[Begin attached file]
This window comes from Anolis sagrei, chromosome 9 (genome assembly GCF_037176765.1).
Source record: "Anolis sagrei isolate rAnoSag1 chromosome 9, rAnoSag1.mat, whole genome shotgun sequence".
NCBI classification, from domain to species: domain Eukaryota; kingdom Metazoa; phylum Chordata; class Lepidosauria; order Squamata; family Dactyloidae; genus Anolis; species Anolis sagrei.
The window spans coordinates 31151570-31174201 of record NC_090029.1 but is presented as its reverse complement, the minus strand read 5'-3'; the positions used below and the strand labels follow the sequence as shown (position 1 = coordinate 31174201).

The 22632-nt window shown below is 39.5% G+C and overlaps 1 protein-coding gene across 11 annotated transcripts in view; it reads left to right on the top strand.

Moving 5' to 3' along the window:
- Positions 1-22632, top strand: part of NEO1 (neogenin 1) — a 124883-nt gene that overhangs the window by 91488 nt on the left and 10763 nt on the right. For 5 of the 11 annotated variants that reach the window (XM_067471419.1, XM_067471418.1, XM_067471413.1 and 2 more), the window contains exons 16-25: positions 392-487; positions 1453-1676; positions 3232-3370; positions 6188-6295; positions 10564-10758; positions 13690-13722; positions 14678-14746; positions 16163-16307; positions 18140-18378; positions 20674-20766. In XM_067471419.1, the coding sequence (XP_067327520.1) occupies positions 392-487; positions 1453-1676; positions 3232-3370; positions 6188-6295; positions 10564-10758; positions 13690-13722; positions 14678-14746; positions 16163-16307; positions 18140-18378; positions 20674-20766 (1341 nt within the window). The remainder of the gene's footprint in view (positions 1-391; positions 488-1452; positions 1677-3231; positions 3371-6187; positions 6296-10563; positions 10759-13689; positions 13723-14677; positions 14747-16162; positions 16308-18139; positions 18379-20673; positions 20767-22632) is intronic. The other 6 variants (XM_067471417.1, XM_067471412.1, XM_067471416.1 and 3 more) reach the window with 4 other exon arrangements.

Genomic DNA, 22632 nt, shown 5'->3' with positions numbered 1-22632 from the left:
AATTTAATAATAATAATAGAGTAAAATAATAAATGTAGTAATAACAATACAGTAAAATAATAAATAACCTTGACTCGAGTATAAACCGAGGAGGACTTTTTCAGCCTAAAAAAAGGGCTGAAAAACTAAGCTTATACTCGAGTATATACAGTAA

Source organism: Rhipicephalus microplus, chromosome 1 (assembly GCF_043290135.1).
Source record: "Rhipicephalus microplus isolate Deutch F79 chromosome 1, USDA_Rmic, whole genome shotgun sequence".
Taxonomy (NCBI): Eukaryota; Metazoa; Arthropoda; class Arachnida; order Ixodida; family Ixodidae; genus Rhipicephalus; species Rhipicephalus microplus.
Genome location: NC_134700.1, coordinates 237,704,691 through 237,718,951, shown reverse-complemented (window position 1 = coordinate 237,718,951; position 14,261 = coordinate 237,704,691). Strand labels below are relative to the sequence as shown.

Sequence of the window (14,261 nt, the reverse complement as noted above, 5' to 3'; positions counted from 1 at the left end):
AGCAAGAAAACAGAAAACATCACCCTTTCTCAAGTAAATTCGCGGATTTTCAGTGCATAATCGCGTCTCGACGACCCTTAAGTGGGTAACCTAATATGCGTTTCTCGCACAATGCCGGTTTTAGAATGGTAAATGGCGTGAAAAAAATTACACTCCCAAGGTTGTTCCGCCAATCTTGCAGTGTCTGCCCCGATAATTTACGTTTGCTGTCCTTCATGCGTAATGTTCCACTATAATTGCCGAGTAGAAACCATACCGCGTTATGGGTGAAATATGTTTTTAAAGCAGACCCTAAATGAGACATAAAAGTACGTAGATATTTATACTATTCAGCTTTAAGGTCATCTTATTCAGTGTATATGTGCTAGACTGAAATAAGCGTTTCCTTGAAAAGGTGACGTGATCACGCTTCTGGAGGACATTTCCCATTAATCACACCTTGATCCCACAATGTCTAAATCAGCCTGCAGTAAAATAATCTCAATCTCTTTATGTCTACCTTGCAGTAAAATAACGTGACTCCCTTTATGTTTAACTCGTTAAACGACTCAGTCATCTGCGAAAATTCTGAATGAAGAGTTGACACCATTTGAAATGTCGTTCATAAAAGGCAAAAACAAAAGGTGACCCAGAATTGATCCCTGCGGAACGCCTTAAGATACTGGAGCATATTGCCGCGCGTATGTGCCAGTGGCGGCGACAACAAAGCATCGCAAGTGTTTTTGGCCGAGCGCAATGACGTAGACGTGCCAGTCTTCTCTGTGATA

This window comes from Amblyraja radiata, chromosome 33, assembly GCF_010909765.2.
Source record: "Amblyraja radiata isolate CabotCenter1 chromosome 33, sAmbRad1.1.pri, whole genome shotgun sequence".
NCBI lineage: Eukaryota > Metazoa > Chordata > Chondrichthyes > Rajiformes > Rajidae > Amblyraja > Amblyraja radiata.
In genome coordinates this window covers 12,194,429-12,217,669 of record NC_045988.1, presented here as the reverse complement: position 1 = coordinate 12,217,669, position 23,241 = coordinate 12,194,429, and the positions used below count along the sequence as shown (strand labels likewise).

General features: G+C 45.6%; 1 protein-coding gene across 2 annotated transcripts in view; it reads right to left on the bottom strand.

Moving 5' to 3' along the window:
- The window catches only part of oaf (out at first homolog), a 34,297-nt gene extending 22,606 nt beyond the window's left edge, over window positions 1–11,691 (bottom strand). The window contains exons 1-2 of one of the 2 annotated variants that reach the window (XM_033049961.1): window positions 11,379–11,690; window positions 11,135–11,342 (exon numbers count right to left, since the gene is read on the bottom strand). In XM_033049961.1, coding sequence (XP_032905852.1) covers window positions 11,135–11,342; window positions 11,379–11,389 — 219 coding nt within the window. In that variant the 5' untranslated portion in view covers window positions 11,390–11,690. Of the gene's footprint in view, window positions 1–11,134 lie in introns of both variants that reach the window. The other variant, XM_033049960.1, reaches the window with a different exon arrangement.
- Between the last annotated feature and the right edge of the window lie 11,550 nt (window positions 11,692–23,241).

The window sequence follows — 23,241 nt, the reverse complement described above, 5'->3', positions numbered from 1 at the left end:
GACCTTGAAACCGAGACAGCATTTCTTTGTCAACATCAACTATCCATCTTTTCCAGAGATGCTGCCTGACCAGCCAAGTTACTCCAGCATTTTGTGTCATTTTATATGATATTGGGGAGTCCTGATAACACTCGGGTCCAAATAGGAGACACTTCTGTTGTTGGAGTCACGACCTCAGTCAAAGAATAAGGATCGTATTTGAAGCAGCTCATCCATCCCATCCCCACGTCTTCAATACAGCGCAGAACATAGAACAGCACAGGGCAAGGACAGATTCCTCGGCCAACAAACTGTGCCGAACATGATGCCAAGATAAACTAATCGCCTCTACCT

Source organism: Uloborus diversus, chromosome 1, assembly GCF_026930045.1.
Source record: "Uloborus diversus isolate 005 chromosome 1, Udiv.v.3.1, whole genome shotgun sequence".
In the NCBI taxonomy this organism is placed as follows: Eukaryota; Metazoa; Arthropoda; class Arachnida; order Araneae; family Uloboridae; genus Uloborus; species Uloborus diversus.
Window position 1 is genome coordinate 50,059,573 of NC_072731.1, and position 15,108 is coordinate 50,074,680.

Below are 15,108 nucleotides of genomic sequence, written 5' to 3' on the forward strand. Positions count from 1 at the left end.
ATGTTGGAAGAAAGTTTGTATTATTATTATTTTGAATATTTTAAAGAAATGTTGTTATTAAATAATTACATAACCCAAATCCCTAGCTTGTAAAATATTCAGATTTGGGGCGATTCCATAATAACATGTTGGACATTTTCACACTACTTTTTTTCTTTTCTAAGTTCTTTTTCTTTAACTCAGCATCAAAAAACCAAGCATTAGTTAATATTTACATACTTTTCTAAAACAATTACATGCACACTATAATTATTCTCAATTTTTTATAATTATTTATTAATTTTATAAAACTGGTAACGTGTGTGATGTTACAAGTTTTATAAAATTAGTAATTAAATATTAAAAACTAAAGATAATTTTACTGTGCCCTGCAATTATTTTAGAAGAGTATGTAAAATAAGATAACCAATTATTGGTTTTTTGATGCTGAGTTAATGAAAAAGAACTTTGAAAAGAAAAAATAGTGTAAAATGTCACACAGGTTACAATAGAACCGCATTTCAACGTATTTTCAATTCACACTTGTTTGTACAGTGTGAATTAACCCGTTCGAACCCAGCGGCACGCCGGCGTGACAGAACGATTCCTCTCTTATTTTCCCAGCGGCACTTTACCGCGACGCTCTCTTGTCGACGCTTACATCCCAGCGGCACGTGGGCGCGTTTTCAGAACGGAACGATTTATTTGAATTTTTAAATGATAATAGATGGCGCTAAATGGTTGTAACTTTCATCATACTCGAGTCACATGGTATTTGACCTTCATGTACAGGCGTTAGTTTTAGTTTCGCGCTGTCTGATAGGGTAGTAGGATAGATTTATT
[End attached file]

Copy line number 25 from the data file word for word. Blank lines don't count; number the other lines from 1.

GACCTTGAAACCGAGACAGCATTTCTTTGTCAACATCAACTATCCATCTTTTCCAGAGATGCTGCCTGACCAGCCAAGTTACTCCAGCATTTTGTGTCATTTTATATGATATTGGGGAGTCCTGATAACACTCGGGTCCAAATAGGAGACACTTCTGTTGTTGGAGTCACGACCTCAGTCAAAGAATAAGGATCGTATTTGAAGCAGCTCATCCATCCCATCCCCACGTCTTCAATACAGCGCAGAACATAGAACAGCACAGGGCAAGGACAGATTCCTCGGCCAACAAACTGTGCCGAACATGATGCCAAGATAAACTAATCGCCTCTACCT